What can we do to protect civil rights and liberties in the digital age? A group of German experts from all fields of civil society has created a draft proposal for a “Charter of Fundamental Digital Rights of the European Union”. The idea of the Charter is to lay the foundation for a binding legal framework in the digital era. This idea does not need to stop at national or European borders; rather, it could also be developed on the basis of common values as a universal approach. The Charter is an initiative under the umbrella of the ZEIT-Stiftung, a foundation based in Germany.
The group of 27 authors consisted of civil society experts, politicians, scholars, writers, journalists, media managers and civil rights activists. The Charter was endorsed by 75 initial supporters, many of whom were prominent public figures — with international supporters such as Fred Turner and Jaron Lanier among them.
The Digital Charter attempts to provide answers to the question of how the freedom of the individual can be protected in the age of digital technology — not only vis-à-vis states, but also vis-à-vis major international corporations. In 18 articles, the charter makes proposals on the autonomy and freedom of the individual, on the use and development of artificial intelligence, on informational self-determination and data security, and on other important aspects, such as dealing with hate and harassment on the Internet. In order to better safeguard fundamental rights in the digital space, new binding guidelines should also be valid across national borders.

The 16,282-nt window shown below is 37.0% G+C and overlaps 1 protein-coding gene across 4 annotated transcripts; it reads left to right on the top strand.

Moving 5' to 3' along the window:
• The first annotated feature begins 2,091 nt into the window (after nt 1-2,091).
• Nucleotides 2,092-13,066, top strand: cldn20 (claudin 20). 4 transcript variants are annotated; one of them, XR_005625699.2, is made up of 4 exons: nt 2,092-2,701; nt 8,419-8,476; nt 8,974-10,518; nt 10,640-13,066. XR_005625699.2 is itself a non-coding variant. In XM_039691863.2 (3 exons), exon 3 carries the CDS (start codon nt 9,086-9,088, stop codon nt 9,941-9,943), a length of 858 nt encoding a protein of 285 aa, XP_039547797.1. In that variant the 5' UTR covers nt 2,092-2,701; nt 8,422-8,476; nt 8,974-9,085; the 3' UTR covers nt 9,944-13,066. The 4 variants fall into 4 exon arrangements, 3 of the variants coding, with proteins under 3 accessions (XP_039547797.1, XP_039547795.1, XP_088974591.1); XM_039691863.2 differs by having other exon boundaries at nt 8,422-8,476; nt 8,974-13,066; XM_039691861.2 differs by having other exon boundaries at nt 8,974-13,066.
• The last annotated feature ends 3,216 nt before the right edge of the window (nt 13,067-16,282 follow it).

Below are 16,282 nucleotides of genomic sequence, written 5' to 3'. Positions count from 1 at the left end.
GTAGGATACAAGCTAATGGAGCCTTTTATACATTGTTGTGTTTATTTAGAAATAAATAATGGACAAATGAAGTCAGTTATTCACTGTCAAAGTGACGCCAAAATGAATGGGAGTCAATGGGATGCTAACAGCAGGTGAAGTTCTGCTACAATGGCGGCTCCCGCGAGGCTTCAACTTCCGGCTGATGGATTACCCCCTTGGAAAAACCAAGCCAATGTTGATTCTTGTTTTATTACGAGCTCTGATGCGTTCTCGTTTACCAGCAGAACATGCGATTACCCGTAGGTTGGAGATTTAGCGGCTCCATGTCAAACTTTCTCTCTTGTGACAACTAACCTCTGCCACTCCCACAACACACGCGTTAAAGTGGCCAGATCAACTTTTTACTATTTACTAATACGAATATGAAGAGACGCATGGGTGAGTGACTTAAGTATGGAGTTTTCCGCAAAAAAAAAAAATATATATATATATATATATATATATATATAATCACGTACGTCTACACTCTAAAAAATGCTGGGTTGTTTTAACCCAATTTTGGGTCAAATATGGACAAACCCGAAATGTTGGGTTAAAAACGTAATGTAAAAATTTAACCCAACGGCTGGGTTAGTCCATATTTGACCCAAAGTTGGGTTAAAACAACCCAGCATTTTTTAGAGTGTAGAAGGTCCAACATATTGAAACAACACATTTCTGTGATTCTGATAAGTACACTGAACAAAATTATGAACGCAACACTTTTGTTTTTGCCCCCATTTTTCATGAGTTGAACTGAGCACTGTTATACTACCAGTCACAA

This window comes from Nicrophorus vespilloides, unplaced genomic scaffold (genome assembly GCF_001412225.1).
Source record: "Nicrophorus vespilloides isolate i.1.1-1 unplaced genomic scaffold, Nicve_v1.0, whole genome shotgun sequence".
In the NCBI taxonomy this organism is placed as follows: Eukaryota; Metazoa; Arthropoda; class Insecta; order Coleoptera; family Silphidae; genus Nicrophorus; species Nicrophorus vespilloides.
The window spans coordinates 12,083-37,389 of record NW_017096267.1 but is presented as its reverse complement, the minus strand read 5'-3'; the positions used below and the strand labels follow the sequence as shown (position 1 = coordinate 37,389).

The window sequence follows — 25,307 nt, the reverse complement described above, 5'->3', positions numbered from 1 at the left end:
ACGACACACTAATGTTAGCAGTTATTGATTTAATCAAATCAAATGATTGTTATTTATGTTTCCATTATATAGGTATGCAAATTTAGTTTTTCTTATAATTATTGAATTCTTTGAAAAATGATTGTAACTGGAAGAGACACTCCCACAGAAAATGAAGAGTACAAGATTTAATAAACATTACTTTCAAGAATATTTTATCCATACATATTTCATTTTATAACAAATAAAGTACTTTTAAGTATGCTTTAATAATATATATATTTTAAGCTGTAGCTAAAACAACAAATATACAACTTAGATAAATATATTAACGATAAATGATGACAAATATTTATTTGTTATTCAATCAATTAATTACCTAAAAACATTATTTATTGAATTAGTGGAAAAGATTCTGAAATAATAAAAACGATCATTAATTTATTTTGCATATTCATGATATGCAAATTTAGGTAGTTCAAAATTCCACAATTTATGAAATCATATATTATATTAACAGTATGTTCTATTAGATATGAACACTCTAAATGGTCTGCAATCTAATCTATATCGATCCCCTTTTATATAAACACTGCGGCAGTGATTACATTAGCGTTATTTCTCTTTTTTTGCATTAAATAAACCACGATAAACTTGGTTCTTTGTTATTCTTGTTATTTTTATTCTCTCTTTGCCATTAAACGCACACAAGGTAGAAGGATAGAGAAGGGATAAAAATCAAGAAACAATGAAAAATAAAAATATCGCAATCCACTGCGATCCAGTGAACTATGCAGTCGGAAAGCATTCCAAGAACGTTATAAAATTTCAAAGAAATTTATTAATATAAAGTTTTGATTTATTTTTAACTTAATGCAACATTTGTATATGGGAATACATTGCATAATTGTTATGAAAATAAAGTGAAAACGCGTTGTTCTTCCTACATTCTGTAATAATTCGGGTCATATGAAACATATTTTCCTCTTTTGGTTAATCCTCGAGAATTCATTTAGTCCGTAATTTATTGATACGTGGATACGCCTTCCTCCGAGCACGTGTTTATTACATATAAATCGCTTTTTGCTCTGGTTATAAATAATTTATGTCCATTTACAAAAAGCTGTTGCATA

Following the developments of globalization, the initiative calls for an extension of fundamental rights to two levels. By demanding an EU-wide, uniform charter, the scope of action and defence of the individual should be extended to a larger area. This will not only strengthen rights vis-à-vis the individual state, but also at a higher level of authority vis-à-vis the EU. Furthermore, the Charter is directed against powerful (tech) companies based abroad which tend to apply other standards.
The Charter supports existing rights and does not wish to abolish them. Rather, it is an initiative to promote an open debate and further awareness so as to enable the opportunities and appreciate the risks of the digital world in relation to individual rights.
The first draft of the Charter was published on November 30, 2016, in German, English, French and Spanish. It was submitted to the European Parliament and to the public for further discussion in Brussels on December 5, 2016. At the same time it was published in several leading newspapers and on a website open for public comments. Development of the Charter took 14 months and was accomplished by a group of 27 initiators — among others the former and then European Parliament President Martin Schulz, writer and lawyer Juli Zeh, social scientist Heinz Bude, media manager Christoph Keese and editor-in-chief of DIE ZEIT, Giovanni di Lorenzo. After a broad public discussion of the proposal, including at the international digital conference re:publica 2017 in Berlin, the initiators published a second revised version that was delivered to Federal Justice Minister Katarina Barley and to the public for further debate in April 2018. In October 2019 a delegation of the authors‘ group will present and discuss the Charter at numerous occasions in California.
Please refer to the following webpage to read the Digital Charter and see the full list of original authors and supporters: www.digitalcharter.eu
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